In the cloud universe, where seemingly every IT function is “as a service” compatible, there are three main cloud service delivery models that businesses leverage every day to run their operations:
- Infrastructure-as-a-Service (IaaS)—Leveraging your hardware infrastructure through a cloud environment that is maintained by a vendor.
- Platform-as-a-Service (PaaS)—Continues to build on infrastructure hosting, but adds software and technology solutions in the cloud. It is not the end solution.
- Software-as-a-Service (SaaS)—This is about consumption of a pre-built solution that has already been configured. As the consumer, you are completely consuming the solution and not worrying about any infrastructure or application management whatsoever.
Understanding the differences between these models is critical for confirming what cloud capabilities and service level agreements (SLAs) you are getting. For instance, let’s say you have made an investment in an IaaS model. In this scenario, you are essentially renting out the physical space to host your software infrastructure in the cloud. A cloud provider will provide the hardware and middleware for you to install and configure your software and applications.
However, you are still responsible for providing the actual solutions – specifically, the applications and the software. Although a cloud vendor can alleviate the burden of having to try to support hardware that can power your applications, you are responsible for maintaining the software infrastructure.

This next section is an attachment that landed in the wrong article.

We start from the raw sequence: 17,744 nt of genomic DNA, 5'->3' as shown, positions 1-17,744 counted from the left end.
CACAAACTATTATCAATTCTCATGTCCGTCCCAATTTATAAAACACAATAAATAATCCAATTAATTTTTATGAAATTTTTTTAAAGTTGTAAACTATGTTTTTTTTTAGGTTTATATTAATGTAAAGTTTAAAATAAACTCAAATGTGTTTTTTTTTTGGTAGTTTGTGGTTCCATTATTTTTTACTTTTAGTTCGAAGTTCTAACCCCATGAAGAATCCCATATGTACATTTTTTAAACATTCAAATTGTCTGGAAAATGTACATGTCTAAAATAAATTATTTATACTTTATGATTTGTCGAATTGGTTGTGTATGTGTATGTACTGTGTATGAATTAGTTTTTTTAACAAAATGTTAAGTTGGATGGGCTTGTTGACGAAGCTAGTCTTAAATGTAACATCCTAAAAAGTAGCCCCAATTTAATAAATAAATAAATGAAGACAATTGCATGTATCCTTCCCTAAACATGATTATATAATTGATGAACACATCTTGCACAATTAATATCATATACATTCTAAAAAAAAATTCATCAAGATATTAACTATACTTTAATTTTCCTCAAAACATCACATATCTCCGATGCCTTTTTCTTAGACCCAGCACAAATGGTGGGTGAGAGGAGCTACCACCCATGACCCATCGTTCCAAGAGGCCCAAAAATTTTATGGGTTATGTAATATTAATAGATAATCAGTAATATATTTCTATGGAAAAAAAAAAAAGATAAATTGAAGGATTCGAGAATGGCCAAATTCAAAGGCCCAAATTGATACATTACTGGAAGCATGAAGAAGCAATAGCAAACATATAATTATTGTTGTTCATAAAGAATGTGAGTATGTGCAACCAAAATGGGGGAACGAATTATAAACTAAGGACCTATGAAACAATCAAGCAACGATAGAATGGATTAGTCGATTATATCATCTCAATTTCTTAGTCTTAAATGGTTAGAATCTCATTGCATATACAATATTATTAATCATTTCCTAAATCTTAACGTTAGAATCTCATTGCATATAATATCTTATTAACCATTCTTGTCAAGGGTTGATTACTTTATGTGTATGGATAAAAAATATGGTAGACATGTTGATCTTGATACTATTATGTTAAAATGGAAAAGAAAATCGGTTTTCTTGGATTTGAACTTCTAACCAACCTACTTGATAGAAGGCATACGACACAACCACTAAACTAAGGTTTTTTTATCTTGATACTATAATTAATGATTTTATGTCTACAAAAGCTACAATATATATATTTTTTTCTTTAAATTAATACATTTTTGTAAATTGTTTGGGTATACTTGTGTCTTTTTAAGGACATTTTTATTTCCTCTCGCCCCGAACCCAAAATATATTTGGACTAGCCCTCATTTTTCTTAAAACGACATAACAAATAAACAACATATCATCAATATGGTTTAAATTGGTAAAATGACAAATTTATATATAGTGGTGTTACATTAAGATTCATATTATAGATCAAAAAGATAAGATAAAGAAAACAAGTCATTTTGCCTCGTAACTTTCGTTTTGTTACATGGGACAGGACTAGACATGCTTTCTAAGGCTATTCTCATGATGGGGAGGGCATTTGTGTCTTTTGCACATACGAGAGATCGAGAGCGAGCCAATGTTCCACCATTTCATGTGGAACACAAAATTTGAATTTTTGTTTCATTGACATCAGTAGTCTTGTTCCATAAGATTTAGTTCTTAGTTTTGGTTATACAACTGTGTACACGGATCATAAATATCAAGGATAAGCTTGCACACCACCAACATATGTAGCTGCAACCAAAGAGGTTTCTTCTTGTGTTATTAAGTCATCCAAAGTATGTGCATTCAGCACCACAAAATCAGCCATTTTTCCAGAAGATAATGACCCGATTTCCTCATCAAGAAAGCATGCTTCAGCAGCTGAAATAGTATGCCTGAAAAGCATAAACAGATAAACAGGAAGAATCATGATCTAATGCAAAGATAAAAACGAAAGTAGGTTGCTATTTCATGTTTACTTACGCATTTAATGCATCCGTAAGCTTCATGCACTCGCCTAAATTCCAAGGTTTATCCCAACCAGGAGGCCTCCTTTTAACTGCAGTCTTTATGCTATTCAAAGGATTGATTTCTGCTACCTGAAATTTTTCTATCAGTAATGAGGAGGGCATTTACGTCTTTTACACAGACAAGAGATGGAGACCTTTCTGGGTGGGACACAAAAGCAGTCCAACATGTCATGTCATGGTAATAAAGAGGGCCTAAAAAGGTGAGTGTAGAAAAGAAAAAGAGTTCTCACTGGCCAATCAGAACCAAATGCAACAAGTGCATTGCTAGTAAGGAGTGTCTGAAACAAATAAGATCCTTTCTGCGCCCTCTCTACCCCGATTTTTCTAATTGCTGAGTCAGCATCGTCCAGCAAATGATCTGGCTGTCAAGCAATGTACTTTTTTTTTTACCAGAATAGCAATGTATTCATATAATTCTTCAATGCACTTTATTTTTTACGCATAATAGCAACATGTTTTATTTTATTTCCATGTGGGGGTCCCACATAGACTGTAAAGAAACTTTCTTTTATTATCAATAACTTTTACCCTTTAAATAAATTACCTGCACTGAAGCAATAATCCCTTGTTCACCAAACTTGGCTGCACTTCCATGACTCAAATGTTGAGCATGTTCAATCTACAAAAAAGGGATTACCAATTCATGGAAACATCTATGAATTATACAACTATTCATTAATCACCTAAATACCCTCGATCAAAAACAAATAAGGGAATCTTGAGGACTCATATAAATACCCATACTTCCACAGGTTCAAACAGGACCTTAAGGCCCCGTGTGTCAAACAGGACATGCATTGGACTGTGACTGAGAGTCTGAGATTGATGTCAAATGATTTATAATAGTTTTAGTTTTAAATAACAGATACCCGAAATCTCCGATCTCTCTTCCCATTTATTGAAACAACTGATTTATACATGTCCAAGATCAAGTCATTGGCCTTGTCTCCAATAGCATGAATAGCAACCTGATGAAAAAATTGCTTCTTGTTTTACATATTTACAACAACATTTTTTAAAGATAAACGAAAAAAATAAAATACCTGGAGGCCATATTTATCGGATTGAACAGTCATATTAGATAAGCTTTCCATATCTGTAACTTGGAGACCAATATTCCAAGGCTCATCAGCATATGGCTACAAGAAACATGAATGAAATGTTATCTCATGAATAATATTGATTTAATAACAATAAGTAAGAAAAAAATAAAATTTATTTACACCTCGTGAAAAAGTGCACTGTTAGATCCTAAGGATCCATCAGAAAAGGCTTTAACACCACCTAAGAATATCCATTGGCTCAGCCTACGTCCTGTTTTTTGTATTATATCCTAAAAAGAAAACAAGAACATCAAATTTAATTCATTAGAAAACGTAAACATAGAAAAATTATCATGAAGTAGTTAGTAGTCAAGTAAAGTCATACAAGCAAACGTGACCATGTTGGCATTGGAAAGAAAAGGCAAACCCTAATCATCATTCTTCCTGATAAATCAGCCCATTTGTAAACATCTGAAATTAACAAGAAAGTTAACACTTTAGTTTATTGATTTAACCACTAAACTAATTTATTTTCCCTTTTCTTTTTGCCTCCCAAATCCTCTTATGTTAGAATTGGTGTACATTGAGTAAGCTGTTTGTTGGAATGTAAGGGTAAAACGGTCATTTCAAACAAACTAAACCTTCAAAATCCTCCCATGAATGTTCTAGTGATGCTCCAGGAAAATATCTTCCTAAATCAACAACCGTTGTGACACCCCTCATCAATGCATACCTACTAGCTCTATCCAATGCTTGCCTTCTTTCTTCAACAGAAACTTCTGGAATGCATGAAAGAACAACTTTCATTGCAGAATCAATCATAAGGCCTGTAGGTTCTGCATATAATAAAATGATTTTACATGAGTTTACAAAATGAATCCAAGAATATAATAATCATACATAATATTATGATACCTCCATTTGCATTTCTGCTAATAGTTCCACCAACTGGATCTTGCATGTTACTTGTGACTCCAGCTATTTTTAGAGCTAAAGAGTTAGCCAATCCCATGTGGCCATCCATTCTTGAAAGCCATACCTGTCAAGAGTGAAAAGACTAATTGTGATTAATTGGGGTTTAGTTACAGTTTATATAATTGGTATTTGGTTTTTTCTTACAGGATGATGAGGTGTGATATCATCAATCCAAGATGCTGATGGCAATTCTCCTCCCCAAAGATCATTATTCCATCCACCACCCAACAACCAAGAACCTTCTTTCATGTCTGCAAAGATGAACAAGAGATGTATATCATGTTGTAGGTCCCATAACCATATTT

If you end up going the IaaS route, but you really wanted a SaaS model in which you are simply consuming a solution through a subscription model, you’ll have completely different expectation levels from your cloud service vendor. This is when confusion in what the model delivers can lead to disappointment in what the provider delivers.
What are some of the costly differences that could arise between SaaS and IaaS? Instead of paying a flat subscription fee that encompasses all of the different service capabilities you are getting, you are paying a pay-per-use fee, which is more like the model utilities use. With an IaaS payment plan, your usage costs could rise if you want to add compute or capacity.
To avoid the mismanagement of your resources, it’s extremely important that you determine which model makes the most sense for your business needs.
In Part 1 of our two-part Cloud 101 Webinar Series, QueBIT CEO Gary Quirke and Consulting Manager Allen Hudson take a deeper dive into this topic to:
- Outline exactly when and how these different service models are effective, especially as they relate to Cognos TM1 and Cognos BI Cloud offerings
- Provide answers to questions around cloud security and application configurability
- Help you determine which questions you should be asking cloud vendors to meet your unique SLAs